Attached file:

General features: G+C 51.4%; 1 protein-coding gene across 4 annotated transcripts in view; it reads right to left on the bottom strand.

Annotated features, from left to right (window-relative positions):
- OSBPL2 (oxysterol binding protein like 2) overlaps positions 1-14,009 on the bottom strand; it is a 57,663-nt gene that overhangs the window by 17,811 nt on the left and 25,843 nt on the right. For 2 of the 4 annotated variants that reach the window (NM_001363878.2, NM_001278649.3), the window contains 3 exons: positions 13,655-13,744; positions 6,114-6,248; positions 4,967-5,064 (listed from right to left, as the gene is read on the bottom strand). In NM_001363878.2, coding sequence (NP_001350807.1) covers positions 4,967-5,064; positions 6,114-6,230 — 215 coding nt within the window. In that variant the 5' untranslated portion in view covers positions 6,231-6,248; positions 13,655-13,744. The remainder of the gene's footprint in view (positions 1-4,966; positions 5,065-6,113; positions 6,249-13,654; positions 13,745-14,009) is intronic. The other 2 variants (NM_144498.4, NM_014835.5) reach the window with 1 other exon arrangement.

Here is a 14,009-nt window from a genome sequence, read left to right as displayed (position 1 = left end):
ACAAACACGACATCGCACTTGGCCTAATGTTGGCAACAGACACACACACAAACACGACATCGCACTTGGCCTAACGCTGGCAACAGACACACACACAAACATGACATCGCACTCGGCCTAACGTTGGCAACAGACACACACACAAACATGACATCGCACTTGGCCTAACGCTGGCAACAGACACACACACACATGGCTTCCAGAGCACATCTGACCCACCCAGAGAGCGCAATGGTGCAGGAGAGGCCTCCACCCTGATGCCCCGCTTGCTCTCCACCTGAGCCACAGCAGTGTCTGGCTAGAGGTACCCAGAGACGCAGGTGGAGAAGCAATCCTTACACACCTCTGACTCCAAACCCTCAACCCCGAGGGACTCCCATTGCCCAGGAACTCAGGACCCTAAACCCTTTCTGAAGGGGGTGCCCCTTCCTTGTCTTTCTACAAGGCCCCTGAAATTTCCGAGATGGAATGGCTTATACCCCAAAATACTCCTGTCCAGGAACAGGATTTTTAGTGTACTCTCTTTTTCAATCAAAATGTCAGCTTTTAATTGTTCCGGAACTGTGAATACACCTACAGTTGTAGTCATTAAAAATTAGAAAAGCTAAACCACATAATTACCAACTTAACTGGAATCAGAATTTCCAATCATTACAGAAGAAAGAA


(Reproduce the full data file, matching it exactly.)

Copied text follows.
General features: G+C 51.4%; 1 protein-coding gene across 4 annotated transcripts in view; it reads right to left on the bottom strand.

Annotated features, from left to right (window-relative positions):
- OSBPL2 (oxysterol binding protein like 2) overlaps positions 1-14,009 on the bottom strand; it is a 57,663-nt gene that overhangs the window by 17,811 nt on the left and 25,843 nt on the right. For 2 of the 4 annotated variants that reach the window (NM_001363878.2, NM_001278649.3), the window contains 3 exons: positions 13,655-13,744; positions 6,114-6,248; positions 4,967-5,064 (listed from right to left, as the gene is read on the bottom strand). In NM_001363878.2, coding sequence (NP_001350807.1) covers positions 4,967-5,064; positions 6,114-6,230 — 215 coding nt within the window. In that variant the 5' untranslated portion in view covers positions 6,231-6,248; positions 13,655-13,744. The remainder of the gene's footprint in view (positions 1-4,966; positions 5,065-6,113; positions 6,249-13,654; positions 13,745-14,009) is intronic. The other 2 variants (NM_144498.4, NM_014835.5) reach the window with 1 other exon arrangement.

Here is a 14,009-nt window from a genome sequence, read left to right as displayed (position 1 = left end):
ACAAACACGACATCGCACTTGGCCTAATGTTGGCAACAGACACACACACAAACACGACATCGCACTTGGCCTAACGCTGGCAACAGACACACACACAAACATGACATCGCACTCGGCCTAACGTTGGCAACAGACACACACACAAACATGACATCGCACTTGGCCTAACGCTGGCAACAGACACACACACACATGGCTTCCAGAGCACATCTGACCCACCCAGAGAGCGCAATGGTGCAGGAGAGGCCTCCACCCTGATGCCCCGCTTGCTCTCCACCTGAGCCACAGCAGTGTCTGGCTAGAGGTACCCAGAGACGCAGGTGGAGAAGCAATCCTTACACACCTCTGACTCCAAACCCTCAACCCCGAGGGACTCCCATTGCCCAGGAACTCAGGACCCTAAACCCTTTCTGAAGGGGGTGCCCCTTCCTTGTCTTTCTACAAGGCCCCTGAAATTTCCGAGATGGAATGGCTTATACCCCAAAATACTCCTGTCCAGGAACAGGATTTTTAGTGTACTCTCTTTTTCAATCAAAATGTCAGCTTTTAATTGTTCCGGAACTGTGAATACACCTACAGTTGTAGTCATTAAAAATTAGAAAAGCTAAACCACATAATTACCAACTTAACTGGAATCAGAATTTCCAATCATTACAGAAGAAAGAA